Families travelling to the perennial winter-sun favourite, South Africa, face a tangle of red tape from next month. On 1 October, the republic will apply the most stringent rules yet for families travelling with children and teenagers under 18.
A new law seeks to combat child abduction and trafficking of young people. Any under-18 arriving in South Africa must present a full birth certificate. If both parents are not travelling with the child, the one who is present needs a legally endorsed affidavit from the other parent "authorising him or her to enter into or depart from the Republic of South Africa with the child he or she is travelling with".
In the case of a family break-up, the travelling parent will need to produce a court order granting full parental responsibilities. If one parent has passed away, the surviving parent must show the death certificate. When a child – perhaps a friend of the family – is travelling with adults who are not his or her parents, it gets trickier still. They must present a legal affidavit signed by the biological parents, plus their contact details and copies of their passports.
Airlines serving South Africa have described the new rule as "a tourism, PR, economic and political disaster". They say South Africa will be the only country in the world requiring a birth certificate from under-18s at the time of travel.
The airlines are forecasting "travel chaos", saying that the new rule will result in trip cancellations and unnecessary expense to families. Since airlines are fined for landing people who are found to be inadmissable, they are likely to err on the side of caution at check-in in the UK. Any child whose parents cannot produce the birth certificate will not be allowed on the plane. If a family is turned away, there will be no grounds for compensation.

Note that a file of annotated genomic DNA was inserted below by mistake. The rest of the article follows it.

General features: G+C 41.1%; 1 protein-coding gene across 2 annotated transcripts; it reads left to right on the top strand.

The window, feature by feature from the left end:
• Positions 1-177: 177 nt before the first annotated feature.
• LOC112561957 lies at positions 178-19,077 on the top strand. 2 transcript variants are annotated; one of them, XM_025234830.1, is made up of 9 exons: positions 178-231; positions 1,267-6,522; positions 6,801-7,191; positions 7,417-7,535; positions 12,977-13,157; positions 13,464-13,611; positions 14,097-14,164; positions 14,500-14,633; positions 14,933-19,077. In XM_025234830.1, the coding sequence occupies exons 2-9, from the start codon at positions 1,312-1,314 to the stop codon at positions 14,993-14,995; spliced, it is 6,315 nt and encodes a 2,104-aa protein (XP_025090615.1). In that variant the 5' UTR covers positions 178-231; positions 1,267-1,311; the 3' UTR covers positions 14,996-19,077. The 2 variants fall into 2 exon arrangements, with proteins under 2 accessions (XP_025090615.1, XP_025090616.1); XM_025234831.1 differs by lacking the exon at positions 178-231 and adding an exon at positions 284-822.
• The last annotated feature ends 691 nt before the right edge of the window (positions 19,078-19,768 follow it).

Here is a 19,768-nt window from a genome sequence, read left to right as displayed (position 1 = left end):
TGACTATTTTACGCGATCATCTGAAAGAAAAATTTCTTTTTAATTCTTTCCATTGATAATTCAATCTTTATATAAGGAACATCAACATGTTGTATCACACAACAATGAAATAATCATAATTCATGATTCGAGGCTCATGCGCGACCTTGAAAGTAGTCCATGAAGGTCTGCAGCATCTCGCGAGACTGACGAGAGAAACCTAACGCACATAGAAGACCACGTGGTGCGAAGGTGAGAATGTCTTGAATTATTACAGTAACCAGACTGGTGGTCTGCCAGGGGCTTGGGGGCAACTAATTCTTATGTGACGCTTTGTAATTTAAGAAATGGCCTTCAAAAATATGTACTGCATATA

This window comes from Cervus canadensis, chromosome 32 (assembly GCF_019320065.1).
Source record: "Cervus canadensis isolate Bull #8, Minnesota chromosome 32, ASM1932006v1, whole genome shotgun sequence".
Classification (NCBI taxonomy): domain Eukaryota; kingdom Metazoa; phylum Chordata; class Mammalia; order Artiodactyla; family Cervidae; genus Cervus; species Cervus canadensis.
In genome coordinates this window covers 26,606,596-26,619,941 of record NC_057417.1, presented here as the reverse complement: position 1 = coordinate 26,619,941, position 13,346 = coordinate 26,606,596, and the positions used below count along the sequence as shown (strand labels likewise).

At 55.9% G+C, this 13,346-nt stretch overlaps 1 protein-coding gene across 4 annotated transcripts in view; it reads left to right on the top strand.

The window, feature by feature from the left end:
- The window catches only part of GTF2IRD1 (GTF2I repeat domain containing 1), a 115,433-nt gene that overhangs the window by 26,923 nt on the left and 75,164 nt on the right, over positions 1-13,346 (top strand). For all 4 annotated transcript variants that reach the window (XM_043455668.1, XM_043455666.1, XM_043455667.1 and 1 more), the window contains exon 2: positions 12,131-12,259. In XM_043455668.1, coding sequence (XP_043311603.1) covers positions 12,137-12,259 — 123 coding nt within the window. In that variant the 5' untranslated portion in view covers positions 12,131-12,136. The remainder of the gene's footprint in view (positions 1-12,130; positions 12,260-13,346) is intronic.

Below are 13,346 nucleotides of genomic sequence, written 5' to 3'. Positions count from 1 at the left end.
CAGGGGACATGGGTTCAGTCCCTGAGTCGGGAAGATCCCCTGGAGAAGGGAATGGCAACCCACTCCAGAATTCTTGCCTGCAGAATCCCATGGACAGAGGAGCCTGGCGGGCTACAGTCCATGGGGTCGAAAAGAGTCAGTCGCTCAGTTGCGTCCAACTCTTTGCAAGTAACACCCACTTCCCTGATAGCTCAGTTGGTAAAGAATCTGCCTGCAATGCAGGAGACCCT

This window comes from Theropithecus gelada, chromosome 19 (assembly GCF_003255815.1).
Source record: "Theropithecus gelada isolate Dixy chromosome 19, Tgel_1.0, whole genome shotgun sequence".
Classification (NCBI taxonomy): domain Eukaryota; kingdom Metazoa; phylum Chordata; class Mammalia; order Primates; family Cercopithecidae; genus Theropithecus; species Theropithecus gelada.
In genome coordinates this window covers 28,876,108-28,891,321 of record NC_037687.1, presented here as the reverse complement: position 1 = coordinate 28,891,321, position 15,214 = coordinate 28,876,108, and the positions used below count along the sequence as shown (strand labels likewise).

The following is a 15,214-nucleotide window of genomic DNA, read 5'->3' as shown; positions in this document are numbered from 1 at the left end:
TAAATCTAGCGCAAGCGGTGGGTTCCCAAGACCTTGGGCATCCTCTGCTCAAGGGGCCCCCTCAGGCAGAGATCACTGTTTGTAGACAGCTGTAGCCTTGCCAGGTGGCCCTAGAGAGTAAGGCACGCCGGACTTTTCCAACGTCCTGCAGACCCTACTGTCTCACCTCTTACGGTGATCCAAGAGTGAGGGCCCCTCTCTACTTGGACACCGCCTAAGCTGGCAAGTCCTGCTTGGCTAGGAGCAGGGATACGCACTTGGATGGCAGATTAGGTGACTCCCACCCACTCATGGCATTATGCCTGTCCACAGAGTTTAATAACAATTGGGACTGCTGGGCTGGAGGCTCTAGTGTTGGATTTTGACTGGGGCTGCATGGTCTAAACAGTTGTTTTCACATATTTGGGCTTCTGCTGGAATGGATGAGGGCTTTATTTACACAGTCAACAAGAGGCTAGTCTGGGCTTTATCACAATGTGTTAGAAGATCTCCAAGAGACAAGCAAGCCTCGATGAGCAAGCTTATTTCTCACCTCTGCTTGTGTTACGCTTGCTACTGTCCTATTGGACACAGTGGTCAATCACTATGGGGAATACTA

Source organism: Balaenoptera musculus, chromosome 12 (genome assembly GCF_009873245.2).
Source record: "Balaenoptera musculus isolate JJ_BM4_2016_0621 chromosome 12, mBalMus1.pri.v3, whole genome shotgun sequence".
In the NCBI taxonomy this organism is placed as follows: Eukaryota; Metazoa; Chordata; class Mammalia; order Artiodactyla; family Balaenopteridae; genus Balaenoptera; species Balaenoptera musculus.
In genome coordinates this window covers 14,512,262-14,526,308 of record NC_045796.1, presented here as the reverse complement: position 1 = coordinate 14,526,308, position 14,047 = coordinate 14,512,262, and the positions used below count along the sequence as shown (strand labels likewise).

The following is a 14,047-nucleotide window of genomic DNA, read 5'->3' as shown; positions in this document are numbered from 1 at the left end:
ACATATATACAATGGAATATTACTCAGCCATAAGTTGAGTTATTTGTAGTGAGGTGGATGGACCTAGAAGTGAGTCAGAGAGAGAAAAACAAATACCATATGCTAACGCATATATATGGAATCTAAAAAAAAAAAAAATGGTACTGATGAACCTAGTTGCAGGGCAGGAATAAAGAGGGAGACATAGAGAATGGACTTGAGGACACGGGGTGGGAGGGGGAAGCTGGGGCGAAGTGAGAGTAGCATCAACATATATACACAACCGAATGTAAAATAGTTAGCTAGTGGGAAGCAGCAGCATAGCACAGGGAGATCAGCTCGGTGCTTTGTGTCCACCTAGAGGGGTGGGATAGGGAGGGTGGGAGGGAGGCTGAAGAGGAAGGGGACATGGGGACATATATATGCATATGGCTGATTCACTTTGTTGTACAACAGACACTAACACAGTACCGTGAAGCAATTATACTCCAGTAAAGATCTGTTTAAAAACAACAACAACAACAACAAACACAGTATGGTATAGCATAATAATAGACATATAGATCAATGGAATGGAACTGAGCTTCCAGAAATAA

South Africa Tourism's website, southafrica.net, carries no warning of the change. Instead, it promises "travelling to South Africa is easy and convenient" and asserts that "the country for the most part is superb family holiday territory".
When The Independent asked why the new law is not publicised on the website, South Africa Tourism declined to comment.
Alistair Luxmoore, founder of independent tour operator Fleewinter, said: "It's difficult to argue with an initiative aimed at child smuggling, but we'd rather this problem was tackled globally than by a single destination.
"Small companies like us are doing everything we can to minimise the risk of issues."
How to get a birth certificate
The procedure varies in different parts of the UK. For people in England and Wales the General Register Office online ordering service is straightforward: bit.ly/CertBirth. The standard £9.25 fee has a three-week waiting time. A fast-track service, taking a couple of working days, costs £23.40. In Scotland and Northern Ireland, the options are similar but prices are higher. Alternatively, if you know the register office where the birth was registered, you may be able to ask them to print one out.